What you’ve heard about calories in vs. calories out is all wrong.
All of us have tried losing weight by eating a certain number of calories. Maybe you've even gone as far as tracking your macros each day. Whether it was with the help of an app or on your own, I’m sure you’ve thought: “How is it possible that I've been following this plan and the scale is not going down?”
It’s soooo frustrating, and I often hear women say they just want to be able to lose weight “intuitively” without counting calories. The good news is, this is 10000% possible! To get there, you just need a healthy gut fueled by less-processed plant foods.
What is Calories In vs. Calories Out (CICO)?
This theory stands for two things:
when you eat more calories than you burn, you gain weight
when you eat fewer calories than you burn, you lose weight
In this blog post, I'll explain why focusing on CICO may not be the most effective way to lose weight. I’m not saying the CICO formula doesn’t work, but rather that quantity is a limited perspective, and you should not put all of your emphasis on a calorie deficit.
The "calories in, calories out" theory is flawed because it doesn't take into account:
nutrients are broken down in your body differently than they are when tested in a laboratory setting
the amount of processing affects how easily food is digested and calories are absorbed
it's the job of trillions of "good" bacteria in your gut to make sure nutrients are utilized in the right way!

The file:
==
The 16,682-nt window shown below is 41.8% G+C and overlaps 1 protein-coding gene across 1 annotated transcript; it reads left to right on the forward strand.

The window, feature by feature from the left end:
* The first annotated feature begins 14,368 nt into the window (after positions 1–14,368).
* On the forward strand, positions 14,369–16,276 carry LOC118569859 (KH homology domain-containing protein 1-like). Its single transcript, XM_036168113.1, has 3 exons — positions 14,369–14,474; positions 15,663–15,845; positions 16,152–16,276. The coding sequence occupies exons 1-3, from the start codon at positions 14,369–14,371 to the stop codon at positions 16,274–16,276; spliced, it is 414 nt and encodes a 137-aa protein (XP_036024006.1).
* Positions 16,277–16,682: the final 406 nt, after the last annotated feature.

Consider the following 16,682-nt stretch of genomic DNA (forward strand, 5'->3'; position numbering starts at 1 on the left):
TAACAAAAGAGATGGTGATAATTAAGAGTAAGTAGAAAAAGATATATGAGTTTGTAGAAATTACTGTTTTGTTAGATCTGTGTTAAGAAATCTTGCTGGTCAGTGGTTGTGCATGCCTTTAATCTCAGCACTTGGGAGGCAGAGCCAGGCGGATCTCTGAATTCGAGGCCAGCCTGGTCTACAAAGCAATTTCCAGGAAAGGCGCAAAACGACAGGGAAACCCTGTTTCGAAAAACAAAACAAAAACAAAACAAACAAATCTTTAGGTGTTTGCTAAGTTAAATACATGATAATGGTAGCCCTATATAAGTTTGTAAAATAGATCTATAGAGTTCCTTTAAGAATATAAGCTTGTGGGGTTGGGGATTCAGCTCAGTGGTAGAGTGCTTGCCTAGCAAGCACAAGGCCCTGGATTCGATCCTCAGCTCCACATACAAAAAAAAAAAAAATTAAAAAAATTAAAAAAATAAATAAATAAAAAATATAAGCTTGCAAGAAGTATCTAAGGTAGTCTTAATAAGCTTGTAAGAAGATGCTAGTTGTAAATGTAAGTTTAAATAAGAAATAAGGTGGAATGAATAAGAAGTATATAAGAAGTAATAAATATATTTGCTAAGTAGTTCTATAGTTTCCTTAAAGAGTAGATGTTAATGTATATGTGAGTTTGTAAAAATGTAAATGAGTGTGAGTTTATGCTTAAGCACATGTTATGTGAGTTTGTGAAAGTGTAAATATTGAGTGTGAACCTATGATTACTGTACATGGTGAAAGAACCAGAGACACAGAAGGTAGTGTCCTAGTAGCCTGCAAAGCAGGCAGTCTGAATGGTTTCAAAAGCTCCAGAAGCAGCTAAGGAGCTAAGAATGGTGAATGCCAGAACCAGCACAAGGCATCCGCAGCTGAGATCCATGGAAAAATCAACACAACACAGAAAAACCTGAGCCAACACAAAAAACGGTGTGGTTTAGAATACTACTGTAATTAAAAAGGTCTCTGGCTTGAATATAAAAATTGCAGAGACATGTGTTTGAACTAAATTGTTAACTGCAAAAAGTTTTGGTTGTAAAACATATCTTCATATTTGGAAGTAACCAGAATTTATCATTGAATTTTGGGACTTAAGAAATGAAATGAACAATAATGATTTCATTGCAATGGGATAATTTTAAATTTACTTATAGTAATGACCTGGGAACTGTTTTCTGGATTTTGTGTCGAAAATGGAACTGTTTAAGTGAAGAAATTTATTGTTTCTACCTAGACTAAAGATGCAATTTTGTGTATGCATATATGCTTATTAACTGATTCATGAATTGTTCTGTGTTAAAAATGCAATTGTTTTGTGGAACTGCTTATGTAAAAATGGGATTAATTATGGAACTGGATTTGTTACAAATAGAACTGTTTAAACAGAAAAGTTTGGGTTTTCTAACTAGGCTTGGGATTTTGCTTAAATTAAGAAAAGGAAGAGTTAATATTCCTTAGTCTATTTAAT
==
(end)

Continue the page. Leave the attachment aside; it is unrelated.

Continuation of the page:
Let's dive deeper into each of these points...
What is a Calorie?
Calories come from three macronutrients: carbohydrates, protein, and fat. A calorie is a unit of measurement that signifies how much energy is in food. To determine this, food is burned in a controlled laboratory setting and the amount of heat it gives off is measured. This amount of heat becomes the number of calories you see on a food label, tracking app, menu, etc.
In a perfect world, if you ate 300 calories your body (mainly the work of your gut microbiome) would "burn" them to produce 300 calories of energy that is used to fuel your brain, muscles, heart, and other organs.
But what happens to food in our digestive system is very different. We do not extract every single calorie from the foods we eat! Nutrients are broken down differently in your body than they are when tested in a laboratory setting - which means you don't exactly know how many calories YOU will get from any specific food.
You mean to say I don’t absorb the same number of calories that's on the label?
The number of calories, macros, vitamins, and minerals, your body absorbs is different from what's on the label. (I was also mind blown.)
The amount of processing a food has undergone is the biggest contributor to what you'll absorb.
Calories from refined, processed foods are HIGHLY absorbable because the processing has done much of the breakdown for us. Whereas whole plant foods like grains, beans, fruits, and vegetables require your body to do more work to actually get the calories. Some of the calories - like those found in fiber - aren't even absorbed at all!
Knowing this, you can understand why the calories listed on the label of chips ahoy are more accurate than those listed on the label of dried kidney beans.
How does my gut play a role?
The way your body (mainly the trillions of microorganisms in your gut) breaks down highly-processed vs minimally-processed foods has a huge impact on your gut, hormones, and metabolism.